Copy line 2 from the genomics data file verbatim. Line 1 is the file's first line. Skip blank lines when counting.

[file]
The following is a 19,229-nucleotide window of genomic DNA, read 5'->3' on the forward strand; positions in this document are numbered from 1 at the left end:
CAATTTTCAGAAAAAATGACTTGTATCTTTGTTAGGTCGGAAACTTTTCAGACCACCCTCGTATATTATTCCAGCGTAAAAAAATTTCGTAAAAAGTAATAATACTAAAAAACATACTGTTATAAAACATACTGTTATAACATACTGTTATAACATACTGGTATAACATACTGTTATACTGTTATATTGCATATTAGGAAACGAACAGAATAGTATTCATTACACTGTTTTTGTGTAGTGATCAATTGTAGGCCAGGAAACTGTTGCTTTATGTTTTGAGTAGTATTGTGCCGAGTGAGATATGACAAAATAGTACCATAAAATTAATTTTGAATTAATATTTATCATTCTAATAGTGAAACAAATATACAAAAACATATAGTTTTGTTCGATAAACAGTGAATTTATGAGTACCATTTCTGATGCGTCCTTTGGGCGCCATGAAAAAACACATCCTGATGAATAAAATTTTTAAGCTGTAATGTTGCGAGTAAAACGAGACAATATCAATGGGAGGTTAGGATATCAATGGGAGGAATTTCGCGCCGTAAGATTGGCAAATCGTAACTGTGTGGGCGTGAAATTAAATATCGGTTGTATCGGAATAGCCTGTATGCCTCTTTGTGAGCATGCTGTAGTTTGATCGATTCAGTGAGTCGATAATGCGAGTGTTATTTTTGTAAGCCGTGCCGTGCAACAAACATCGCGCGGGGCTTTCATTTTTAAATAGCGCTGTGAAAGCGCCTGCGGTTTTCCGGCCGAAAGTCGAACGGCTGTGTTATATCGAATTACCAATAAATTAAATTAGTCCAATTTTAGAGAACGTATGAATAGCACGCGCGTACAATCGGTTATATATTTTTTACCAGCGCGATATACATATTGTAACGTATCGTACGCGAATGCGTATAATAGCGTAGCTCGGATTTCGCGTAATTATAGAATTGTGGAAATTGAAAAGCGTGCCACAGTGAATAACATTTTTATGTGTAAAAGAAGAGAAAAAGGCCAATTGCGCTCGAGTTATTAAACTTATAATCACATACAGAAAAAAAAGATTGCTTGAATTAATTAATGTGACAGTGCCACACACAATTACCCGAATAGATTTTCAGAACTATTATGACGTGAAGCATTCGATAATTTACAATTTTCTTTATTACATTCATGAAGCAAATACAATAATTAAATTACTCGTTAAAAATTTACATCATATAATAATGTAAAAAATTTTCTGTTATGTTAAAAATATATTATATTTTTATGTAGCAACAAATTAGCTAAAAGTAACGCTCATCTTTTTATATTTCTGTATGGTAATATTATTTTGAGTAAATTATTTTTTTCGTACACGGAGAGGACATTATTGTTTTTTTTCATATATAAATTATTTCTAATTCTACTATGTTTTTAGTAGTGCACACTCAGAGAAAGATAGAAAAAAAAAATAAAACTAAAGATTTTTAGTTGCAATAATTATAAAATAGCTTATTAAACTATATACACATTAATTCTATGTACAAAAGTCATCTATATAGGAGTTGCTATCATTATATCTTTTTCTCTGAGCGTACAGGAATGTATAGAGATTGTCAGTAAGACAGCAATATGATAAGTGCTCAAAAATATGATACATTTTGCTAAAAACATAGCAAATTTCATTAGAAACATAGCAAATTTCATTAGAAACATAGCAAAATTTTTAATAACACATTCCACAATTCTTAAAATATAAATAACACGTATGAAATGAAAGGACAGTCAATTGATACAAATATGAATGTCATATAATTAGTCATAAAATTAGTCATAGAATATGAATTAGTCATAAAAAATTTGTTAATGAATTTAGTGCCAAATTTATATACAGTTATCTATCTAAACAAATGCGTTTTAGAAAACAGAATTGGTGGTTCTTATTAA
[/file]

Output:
CAATTTTCAGAAAAAATGACTTGTATCTTTGTTAGGTCGGAAACTTTTCAGACCACCCTCGTATATTATTCCAGCGTAAAAAAATTTCGTAAAAAGTAATAATACTAAAAAACATACTGTTATAAAACATACTGTTATAACATACTGTTATAACATACTGGTATAACATACTGTTATACTGTTATATTGCATATTAGGAAACGAACAGAATAGTATTCATTACACTGTTTTTGTGTAGTGATCAATTGTAGGCCAGGAAACTGTTGCTTTATGTTTTGAGTAGTATTGTGCCGAGTGAGATATGACAAAATAGTACCATAAAATTAATTTTGAATTAATATTTATCATTCTAATAGTGAAACAAATATACAAAAACATATAGTTTTGTTCGATAAACAGTGAATTTATGAGTACCATTTCTGATGCGTCCTTTGGGCGCCATGAAAAAACACATCCTGATGAATAAAATTTTTAAGCTGTAATGTTGCGAGTAAAACGAGACAATATCAATGGGAGGTTAGGATATCAATGGGAGGAATTTCGCGCCGTAAGATTGGCAAATCGTAACTGTGTGGGCGTGAAATTAAATATCGGTTGTATCGGAATAGCCTGTATGCCTCTTTGTGAGCATGCTGTAGTTTGATCGATTCAGTGAGTCGATAATGCGAGTGTTATTTTTGTAAGCCGTGCCGTGCAACAAACATCGCGCGGGGCTTTCATTTTTAAATAGCGCTGTGAAAGCGCCTGCGGTTTTCCGGCCGAAAGTCGAACGGCTGTGTTATATCGAATTACCAATAAATTAAATTAGTCCAATTTTAGAGAACGTATGAATAGCACGCGCGTACAATCGGTTATATATTTTTTACCAGCGCGATATACATATTGTAACGTATCGTACGCGAATGCGTATAATAGCGTAGCTCGGATTTCGCGTAATTATAGAATTGTGGAAATTGAAAAGCGTGCCACAGTGAATAACATTTTTATGTGTAAAAGAAGAGAAAAAGGCCAATTGCGCTCGAGTTATTAAACTTATAATCACATACAGAAAAAAAAGATTGCTTGAATTAATTAATGTGACAGTGCCACACACAATTACCCGAATAGATTTTCAGAACTATTATGACGTGAAGCATTCGATAATTTACAATTTTCTTTATTACATTCATGAAGCAAATACAATAATTAAATTACTCGTTAAAAATTTACATCATATAATAATGTAAAAAATTTTCTGTTATGTTAAAAATATATTATATTTTTATGTAGCAACAAATTAGCTAAAAGTAACGCTCATCTTTTTATATTTCTGTATGGTAATATTATTTTGAGTAAATTATTTTTTTCGTACACGGAGAGGACATTATTGTTTTTTTTCATATATAAATTATTTCTAATTCTACTATGTTTTTAGTAGTGCACACTCAGAGAAAGATAGAAAAAAAAAATAAAACTAAAGATTTTTAGTTGCAATAATTATAAAATAGCTTATTAAACTATATACACATTAATTCTATGTACAAAAGTCATCTATATAGGAGTTGCTATCATTATATCTTTTTCTCTGAGCGTACAGGAATGTATAGAGATTGTCAGTAAGACAGCAATATGATAAGTGCTCAAAAATATGATACATTTTGCTAAAAACATAGCAAATTTCATTAGAAACATAGCAAATTTCATTAGAAACATAGCAAAATTTTTAATAACACATTCCACAATTCTTAAAATATAAATAACACGTATGAAATGAAAGGACAGTCAATTGATACAAATATGAATGTCATATAATTAGTCATAAAATTAGTCATAGAATATGAATTAGTCATAAAAAATTTGTTAATGAATTTAGTGCCAAATTTATATACAGTTATCTATCTAAACAAATGCGTTTTAGAAAACAGAATTGGTGGTTCTTATTAA